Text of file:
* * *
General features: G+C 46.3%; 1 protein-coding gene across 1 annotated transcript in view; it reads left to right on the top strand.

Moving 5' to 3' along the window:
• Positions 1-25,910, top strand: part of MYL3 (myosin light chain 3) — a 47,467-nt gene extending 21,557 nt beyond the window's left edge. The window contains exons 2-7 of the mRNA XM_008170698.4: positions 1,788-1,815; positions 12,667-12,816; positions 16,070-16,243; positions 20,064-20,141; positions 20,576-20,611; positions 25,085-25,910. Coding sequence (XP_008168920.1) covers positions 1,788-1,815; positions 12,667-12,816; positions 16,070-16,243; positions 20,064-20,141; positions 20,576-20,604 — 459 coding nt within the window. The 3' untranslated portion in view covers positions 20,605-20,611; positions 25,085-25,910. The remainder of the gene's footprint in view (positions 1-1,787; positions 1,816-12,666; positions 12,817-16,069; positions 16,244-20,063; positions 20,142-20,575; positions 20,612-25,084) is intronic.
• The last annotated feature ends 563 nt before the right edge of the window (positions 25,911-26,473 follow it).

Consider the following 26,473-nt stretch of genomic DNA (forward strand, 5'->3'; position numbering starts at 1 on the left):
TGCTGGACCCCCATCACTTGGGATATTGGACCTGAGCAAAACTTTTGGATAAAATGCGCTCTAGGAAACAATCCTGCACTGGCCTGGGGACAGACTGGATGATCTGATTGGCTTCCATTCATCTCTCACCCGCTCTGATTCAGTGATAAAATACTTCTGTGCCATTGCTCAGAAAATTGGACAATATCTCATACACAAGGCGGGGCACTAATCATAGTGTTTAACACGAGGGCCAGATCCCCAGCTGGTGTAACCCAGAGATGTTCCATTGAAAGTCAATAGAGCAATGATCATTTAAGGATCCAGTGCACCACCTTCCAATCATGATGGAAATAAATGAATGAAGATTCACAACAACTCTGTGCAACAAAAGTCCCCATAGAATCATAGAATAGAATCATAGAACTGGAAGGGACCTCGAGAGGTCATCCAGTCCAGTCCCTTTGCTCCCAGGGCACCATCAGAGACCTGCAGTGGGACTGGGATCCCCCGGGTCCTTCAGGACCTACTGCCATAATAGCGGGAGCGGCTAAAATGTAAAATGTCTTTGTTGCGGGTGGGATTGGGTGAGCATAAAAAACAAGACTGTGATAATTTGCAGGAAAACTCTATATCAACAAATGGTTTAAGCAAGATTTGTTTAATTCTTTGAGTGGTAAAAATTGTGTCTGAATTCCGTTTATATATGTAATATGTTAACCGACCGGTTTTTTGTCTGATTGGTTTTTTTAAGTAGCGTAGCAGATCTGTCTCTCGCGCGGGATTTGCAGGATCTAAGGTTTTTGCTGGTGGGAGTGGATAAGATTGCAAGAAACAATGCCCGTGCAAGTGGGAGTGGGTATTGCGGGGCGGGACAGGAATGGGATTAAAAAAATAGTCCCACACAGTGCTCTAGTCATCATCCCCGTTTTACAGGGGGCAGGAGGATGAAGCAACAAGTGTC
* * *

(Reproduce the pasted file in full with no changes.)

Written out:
General features: G+C 46.3%; 1 protein-coding gene across 1 annotated transcript in view; it reads left to right on the top strand.

Moving 5' to 3' along the window:
• Positions 1-25,910, top strand: part of MYL3 (myosin light chain 3) — a 47,467-nt gene extending 21,557 nt beyond the window's left edge. The window contains exons 2-7 of the mRNA XM_008170698.4: positions 1,788-1,815; positions 12,667-12,816; positions 16,070-16,243; positions 20,064-20,141; positions 20,576-20,611; positions 25,085-25,910. Coding sequence (XP_008168920.1) covers positions 1,788-1,815; positions 12,667-12,816; positions 16,070-16,243; positions 20,064-20,141; positions 20,576-20,604 — 459 coding nt within the window. The 3' untranslated portion in view covers positions 20,605-20,611; positions 25,085-25,910. The remainder of the gene's footprint in view (positions 1-1,787; positions 1,816-12,666; positions 12,817-16,069; positions 16,244-20,063; positions 20,142-20,575; positions 20,612-25,084) is intronic.
• The last annotated feature ends 563 nt before the right edge of the window (positions 25,911-26,473 follow it).

Consider the following 26,473-nt stretch of genomic DNA (forward strand, 5'->3'; position numbering starts at 1 on the left):
TGCTGGACCCCCATCACTTGGGATATTGGACCTGAGCAAAACTTTTGGATAAAATGCGCTCTAGGAAACAATCCTGCACTGGCCTGGGGACAGACTGGATGATCTGATTGGCTTCCATTCATCTCTCACCCGCTCTGATTCAGTGATAAAATACTTCTGTGCCATTGCTCAGAAAATTGGACAATATCTCATACACAAGGCGGGGCACTAATCATAGTGTTTAACACGAGGGCCAGATCCCCAGCTGGTGTAACCCAGAGATGTTCCATTGAAAGTCAATAGAGCAATGATCATTTAAGGATCCAGTGCACCACCTTCCAATCATGATGGAAATAAATGAATGAAGATTCACAACAACTCTGTGCAACAAAAGTCCCCATAGAATCATAGAATAGAATCATAGAACTGGAAGGGACCTCGAGAGGTCATCCAGTCCAGTCCCTTTGCTCCCAGGGCACCATCAGAGACCTGCAGTGGGACTGGGATCCCCCGGGTCCTTCAGGACCTACTGCCATAATAGCGGGAGCGGCTAAAATGTAAAATGTCTTTGTTGCGGGTGGGATTGGGTGAGCATAAAAAACAAGACTGTGATAATTTGCAGGAAAACTCTATATCAACAAATGGTTTAAGCAAGATTTGTTTAATTCTTTGAGTGGTAAAAATTGTGTCTGAATTCCGTTTATATATGTAATATGTTAACCGACCGGTTTTTTGTCTGATTGGTTTTTTTAAGTAGCGTAGCAGATCTGTCTCTCGCGCGGGATTTGCAGGATCTAAGGTTTTTGCTGGTGGGAGTGGATAAGATTGCAAGAAACAATGCCCGTGCAAGTGGGAGTGGGTATTGCGGGGCGGGACAGGAATGGGATTAAAAAAATAGTCCCACACAGTGCTCTAGTCATCATCCCCGTTTTACAGGGGGCAGGAGGATGAAGCAACAAGTGTC